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09/16/15

Harvard-Professor Tobias Ritter is the new director at the Max-Planck-Institut für Kohlenforschung

Harvard-Professor Tobias Ritter is the new director at the Max-Planck-Institut für Kohlenforschung

Professor Ritter’s plans for his welcome speech at the Max-Planck-Institut für Kohlenforschung were different: He wanted to stand by the balustrade on the upper level, while his guests are downstairs looking at the new laboratories. But most spectators crowded on the long corridor of the upper level. Ritter spontaneously grabbed a pack of copying paper to stand on, so that as many people as possible would be able to see him. And there were a lot of people both from his own institute as well as from the neighbor institute MPI für Chemische Energiekonversion. Everyone finally wanted to meet the famous Professor from Harvard.

In his short speech Ritter thanked everyone passionately who helped with the move from Boston to Mülheim: “First I have to thank the other directors and also the administrative people and technicians. Everybody was extremely helpful and solved the problems before there were any.”


One can feel the excitement when Professor Ritter starts to talk about the new laboratories in Mülheim. “The facilities exceeded my expectations. Our new glovebox-solvent system suite is absolutely top-notch and world-class”, explained Ritter proudly. A glovebox is a sealed container, in which hazardous or sensitive work can be executed in an inert atmosphere.


Ritter is born in Germany but has a dual citizenship. In the year 2006 he started working at the Harvard University in Cambridge, Boston. As Post-Doctoral Fellow he was at the California Institute of Technology in Pasadena and he wrote his Ph.D. Thesis at the ETH in Zürich – to mention only the most important steps of his career. Since his studies at the Technical University of Braunschweig Ritter didn`t live in Germany. After all the years in the US he experiences a small culture shock. For example when he stands at the cashier in a supermarket with his wife and three kids to realize, they should have brought bags for the groceries.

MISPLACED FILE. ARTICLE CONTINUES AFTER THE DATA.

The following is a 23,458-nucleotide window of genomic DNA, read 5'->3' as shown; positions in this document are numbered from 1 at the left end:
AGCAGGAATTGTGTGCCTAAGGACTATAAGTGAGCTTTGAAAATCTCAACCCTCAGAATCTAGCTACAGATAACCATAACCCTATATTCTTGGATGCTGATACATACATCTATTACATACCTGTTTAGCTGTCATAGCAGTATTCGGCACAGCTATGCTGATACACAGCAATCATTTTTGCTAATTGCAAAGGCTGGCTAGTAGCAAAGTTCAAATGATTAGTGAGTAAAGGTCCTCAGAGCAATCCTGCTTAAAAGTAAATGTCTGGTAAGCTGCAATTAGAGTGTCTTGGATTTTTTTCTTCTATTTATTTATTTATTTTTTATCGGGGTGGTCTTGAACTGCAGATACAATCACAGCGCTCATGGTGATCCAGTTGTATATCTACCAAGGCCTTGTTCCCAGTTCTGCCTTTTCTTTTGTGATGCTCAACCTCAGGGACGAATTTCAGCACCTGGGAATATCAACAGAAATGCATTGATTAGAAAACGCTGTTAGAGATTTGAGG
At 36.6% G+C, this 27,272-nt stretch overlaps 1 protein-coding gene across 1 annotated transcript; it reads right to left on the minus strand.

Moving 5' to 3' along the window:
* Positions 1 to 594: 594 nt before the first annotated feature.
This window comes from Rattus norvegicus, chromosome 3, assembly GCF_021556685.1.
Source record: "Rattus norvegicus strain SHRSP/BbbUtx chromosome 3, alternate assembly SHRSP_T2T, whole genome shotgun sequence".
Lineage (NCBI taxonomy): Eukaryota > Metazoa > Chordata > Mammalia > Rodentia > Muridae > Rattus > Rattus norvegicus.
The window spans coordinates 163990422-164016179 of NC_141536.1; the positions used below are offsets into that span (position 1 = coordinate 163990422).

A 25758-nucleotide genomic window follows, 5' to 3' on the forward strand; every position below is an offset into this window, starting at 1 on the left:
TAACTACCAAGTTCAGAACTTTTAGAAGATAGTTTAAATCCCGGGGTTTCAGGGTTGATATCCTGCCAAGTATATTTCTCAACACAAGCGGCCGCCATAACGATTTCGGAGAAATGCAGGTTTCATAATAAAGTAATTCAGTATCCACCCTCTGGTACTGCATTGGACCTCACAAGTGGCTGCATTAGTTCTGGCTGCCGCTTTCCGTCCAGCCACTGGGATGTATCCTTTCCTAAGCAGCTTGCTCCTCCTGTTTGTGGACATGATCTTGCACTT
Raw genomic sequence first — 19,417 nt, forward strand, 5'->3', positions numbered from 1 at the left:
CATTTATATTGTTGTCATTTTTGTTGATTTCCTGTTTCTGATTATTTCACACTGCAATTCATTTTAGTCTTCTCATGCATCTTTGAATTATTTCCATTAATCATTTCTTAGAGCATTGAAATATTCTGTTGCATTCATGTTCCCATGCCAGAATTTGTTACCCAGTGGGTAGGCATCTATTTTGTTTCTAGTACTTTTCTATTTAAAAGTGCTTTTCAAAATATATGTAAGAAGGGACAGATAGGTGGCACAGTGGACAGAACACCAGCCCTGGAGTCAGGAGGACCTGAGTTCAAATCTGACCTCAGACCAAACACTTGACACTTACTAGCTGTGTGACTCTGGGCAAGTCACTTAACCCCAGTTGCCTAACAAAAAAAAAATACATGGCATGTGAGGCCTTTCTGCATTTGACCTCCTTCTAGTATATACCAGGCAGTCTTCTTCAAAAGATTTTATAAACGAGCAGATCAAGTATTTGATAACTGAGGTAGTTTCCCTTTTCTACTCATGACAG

To leave Harvard and move to Germany with his family was a big step for Ritter. “There are not many things that can make you leave a place like Harvard. But the Max Planck Society with its resources and opportunities is very unique.” Now Ritter is happy to finally get things going as a director at the Max-Planck-Institut für Kohlenforschung in Mülheim. “A great praise goes to the members of the Ritter Group who were already here and prepared everything, before there even was a ‘Ritter’ in Mülheim.” Generally he is very pleased, that many of his co-workers joined the move from Harvard to Mülheim. “This was not obvious.” There are only two Germans in his team, otherwise it is very international.


His group will continue to work on the topics that were important for the group at Harvard. So far the fluorine chemistry played a major role. „It is a field that blossoms, but there are still a lot of unsolved problems.” As especially promising Ritter sees his work to target the functional imaging technique Positron Emission Tomography, PET. The technique is generally very suitable to addressing problems in the field of Brain Research. “You can`t just cut into the brain to observe. But PET is not invasive and therefore very applicable.”


Ritter sees himself as a basic researcher, but he likes to keep an eye on applications. In his opinion there is a strong connection between his work and the field of medicine. Four years ago he founded the company SciFluor Life Sciences that creates new chemical entities to design drugs with improved pharmaceutical profiles. Ritter’s dream is to develop new techniques, which can enable wide applications for example in hospitals. The field he works on is not new, but new advances in modern chemistry could translate into breakthroughs in several areas in medicine. “Now is an exciting time, because a lot of fundamentally new reactions are developed. The molecular revolution in Biology and Medicine makes it possible to imagine a lot of new things. But the chemistry for that is still missing. This is what we want to change.”